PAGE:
Fiske and Matsuda (1964) described accumulations of unwelded material in a subaqueous environment in the South Fossa Magna, Japan, and ascribed them mainly to slurries and turbidity currents originating from unstable accumulations on the flanks of a submarine volcano. In contrast Unit B/No. 1 and Unit C/No. 2 are single pyroclastic flows with no indication over the area of a composite nature. Because such massive units are not likely to have accrued from the flowage of earlier accumulated material, it is necessary to postulate eruption as the source of the flow. At Penllyn Quarry a cleaved banded micaceous basal zone is interpreted as a base surge deposit which has been cut into by the overlying massive tuff. At Moel Siâbod thin beds of graded laminated air-fall tuffs associated with reworked volcanoclastic deposits indicate an emergence of eruptive source and a shallowing of the sea.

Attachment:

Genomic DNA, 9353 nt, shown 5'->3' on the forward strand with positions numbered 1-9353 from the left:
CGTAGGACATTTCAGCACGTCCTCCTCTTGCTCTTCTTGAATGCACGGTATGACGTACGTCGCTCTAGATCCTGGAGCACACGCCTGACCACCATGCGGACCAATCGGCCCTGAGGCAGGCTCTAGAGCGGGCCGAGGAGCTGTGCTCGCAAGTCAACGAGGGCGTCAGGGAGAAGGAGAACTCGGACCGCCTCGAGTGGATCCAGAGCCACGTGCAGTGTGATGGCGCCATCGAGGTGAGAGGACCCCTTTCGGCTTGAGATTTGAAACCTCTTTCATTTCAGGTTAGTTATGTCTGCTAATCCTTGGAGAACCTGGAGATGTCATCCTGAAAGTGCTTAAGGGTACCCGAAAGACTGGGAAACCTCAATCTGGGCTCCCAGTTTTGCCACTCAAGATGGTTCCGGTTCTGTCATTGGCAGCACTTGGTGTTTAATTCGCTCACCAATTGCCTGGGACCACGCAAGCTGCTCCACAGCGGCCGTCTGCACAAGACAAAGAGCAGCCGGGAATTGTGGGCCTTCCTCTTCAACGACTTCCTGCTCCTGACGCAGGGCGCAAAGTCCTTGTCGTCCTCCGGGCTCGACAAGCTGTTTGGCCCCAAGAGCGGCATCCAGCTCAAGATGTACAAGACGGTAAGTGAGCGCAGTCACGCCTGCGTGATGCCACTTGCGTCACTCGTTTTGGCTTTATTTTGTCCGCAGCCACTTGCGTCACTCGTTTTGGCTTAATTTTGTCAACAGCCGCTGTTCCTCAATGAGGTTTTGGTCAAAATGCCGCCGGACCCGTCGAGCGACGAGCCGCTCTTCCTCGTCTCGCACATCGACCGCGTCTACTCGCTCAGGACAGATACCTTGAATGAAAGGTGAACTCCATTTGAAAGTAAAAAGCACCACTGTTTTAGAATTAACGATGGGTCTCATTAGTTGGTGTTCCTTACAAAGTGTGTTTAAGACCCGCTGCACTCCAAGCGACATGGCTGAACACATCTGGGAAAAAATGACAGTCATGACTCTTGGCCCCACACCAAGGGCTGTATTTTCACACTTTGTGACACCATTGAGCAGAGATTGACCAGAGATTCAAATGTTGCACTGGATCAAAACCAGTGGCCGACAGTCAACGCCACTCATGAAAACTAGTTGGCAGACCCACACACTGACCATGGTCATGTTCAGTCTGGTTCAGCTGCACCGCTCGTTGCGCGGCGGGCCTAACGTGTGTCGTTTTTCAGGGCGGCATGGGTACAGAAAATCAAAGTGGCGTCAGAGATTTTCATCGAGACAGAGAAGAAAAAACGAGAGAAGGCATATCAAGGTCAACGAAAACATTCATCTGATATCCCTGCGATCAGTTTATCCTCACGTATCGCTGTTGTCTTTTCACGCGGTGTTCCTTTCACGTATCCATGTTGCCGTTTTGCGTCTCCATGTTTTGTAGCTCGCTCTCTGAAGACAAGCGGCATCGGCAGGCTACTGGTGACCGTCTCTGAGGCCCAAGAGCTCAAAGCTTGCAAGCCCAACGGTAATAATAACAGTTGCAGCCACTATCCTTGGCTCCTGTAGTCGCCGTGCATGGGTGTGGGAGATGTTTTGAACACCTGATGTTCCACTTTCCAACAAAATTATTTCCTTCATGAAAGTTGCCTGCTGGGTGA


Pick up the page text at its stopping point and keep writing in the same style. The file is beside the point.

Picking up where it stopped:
The source area for these two widespread flows has been postulated to lie in Central Snowdonia (Howells and others, 1973). Of the continuous volcanic emissions in that area they are the only major flows which seem to have escaped eastwards.
The characters of the No. 3 Unit are more suggestive of composite flows emplaced as slurries, fluxoturbidites or the proximal parts of turbid flows. The unit differs from the underlying flows in lacking crystals. Moreover, it does not extend south of Afon Llugwy. It thus has a different source–one which probably lay fairly near and to the north.
Bedded Pyroclastic Formation
This formation is best exposed on the northern limb of the Dolwyddelan Syncline, where its thickness varies from 180 m at Blaenau Dolwyddelan to 60 m in the vicinity of the castle. It consists of well-bedded calcareous tuffs, tuffites and siltstones which contrast in lithology with the Lower Rhyolitic Tuff Formation, which they conformably overlie.